Aside from material finds, Kratos and his companions also earn experience from combat, quests, and collectibles, which can be spend on three skill trees. The skill trees unlock more moves and improve existing ones; performing a specific move enough times unlocks another opportunity to improve its effectiveness. This again is a fairly straightforward design that works, and you should actually be able to max out all skill trees by the end of the campaign, letting you explore the post-game with all moves available.
As any first-party exclusive, it goes without saying that God of War Ragnarök performs and looks great. There are a few expected different visual fidelity/framerate options on the PS5 version of the game, and a high level of polish overall. The textures look sharp and some of the background vistas are really great looking. The animations are very smooth as well, and the cutscenes are captured effectively. The game once again utilizes a single-shot style, meaning the camera never cuts, even in cases where characters must take breaks or the perspective switches to Atreus. As mentioned, the voice acting is still very solid. Still, this is a title that's also available PS4 also, so we can't expect anything ground-breaking. In the audio department, the sound effects and music are utilized well. Most of the main voice actors once again do a good job, despite the questionable writing. There's one exception, with the case of Odin - his delivery is very off-putting, and it's not clear what they were going for. It sounds like an impression of Korg from the Marvel films, and doesn't really fit the character.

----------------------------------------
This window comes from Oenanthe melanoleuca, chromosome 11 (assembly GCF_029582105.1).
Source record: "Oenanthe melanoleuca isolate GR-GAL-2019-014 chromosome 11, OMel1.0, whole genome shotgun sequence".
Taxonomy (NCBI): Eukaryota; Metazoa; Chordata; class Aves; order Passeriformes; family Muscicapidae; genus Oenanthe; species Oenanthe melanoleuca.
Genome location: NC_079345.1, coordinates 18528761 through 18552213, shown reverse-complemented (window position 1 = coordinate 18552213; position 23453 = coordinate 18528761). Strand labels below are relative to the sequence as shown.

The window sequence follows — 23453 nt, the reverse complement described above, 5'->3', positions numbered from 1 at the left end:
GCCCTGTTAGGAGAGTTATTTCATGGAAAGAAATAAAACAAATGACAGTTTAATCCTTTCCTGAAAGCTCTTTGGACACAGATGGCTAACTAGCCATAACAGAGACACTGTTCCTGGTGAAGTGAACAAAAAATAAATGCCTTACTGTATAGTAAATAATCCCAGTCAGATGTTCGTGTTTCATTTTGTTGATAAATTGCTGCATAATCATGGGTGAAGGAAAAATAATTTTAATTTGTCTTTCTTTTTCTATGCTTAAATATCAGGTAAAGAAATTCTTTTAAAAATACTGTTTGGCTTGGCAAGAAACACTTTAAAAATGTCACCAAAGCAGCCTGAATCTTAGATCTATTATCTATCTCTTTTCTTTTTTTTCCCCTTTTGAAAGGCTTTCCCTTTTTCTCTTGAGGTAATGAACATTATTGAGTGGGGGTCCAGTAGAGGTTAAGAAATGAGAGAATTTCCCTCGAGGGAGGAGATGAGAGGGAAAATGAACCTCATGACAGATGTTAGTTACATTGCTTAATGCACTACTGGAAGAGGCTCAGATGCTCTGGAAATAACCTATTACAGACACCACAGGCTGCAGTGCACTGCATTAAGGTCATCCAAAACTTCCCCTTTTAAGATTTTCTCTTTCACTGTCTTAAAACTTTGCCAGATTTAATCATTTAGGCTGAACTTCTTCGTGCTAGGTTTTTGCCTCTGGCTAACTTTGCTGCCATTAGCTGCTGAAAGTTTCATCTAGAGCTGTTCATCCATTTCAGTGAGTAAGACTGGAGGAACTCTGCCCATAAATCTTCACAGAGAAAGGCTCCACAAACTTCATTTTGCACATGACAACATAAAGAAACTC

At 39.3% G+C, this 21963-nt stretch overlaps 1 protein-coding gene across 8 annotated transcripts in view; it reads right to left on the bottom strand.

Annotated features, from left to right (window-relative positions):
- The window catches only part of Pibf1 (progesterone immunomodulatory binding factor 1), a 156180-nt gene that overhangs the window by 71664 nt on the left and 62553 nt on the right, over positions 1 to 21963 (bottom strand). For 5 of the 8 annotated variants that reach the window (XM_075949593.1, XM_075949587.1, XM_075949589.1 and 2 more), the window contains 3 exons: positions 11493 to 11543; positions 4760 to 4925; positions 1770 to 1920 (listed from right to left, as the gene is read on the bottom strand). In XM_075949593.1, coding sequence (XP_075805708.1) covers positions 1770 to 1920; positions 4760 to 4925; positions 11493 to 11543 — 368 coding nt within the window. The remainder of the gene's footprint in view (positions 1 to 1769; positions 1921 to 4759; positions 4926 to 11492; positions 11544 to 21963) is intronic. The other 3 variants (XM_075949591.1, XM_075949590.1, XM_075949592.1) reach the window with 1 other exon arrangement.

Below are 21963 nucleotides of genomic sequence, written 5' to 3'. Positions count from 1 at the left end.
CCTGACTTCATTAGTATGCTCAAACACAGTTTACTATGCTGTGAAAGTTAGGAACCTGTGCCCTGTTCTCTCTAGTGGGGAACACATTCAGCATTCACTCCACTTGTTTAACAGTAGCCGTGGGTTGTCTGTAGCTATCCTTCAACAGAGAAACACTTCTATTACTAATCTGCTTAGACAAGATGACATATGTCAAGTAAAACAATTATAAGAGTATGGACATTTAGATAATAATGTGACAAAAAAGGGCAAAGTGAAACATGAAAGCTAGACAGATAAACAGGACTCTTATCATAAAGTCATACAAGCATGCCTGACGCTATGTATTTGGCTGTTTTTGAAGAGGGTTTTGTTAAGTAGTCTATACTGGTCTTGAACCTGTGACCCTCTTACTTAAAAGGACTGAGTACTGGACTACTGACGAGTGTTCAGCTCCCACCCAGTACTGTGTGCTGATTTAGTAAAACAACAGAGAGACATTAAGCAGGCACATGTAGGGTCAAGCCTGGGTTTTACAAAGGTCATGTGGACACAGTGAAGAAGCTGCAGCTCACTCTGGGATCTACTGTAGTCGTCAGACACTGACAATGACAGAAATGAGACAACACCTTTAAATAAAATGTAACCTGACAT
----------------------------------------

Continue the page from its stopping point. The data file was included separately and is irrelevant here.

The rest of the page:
The phrase "more of the same" can often be interpreted in a negative connotation. However, when you're coming off of the successful 2018 reboot, in the case of God of War Ragnarök, it's not a bad thing. The great core combat is now diverse from the start of the game, and there are more enemies, realms, and puzzles. You're certainly getting your money's worth if you enjoy the core gameplay loop, even as the story lacks tension and tedium can set in during the first half of the adventure. The sense of scale is still oddly missing, in both bosses and world events, but at least the said world looks beautiful throughout. As a first party PlayStation exclusive, the game performs well and sounds great on the PS5. If you enjoyed the previous entry and want more, the sequel delivers, without treading any major new ground.
A digital code was provided by the publisher for the purposes of this review.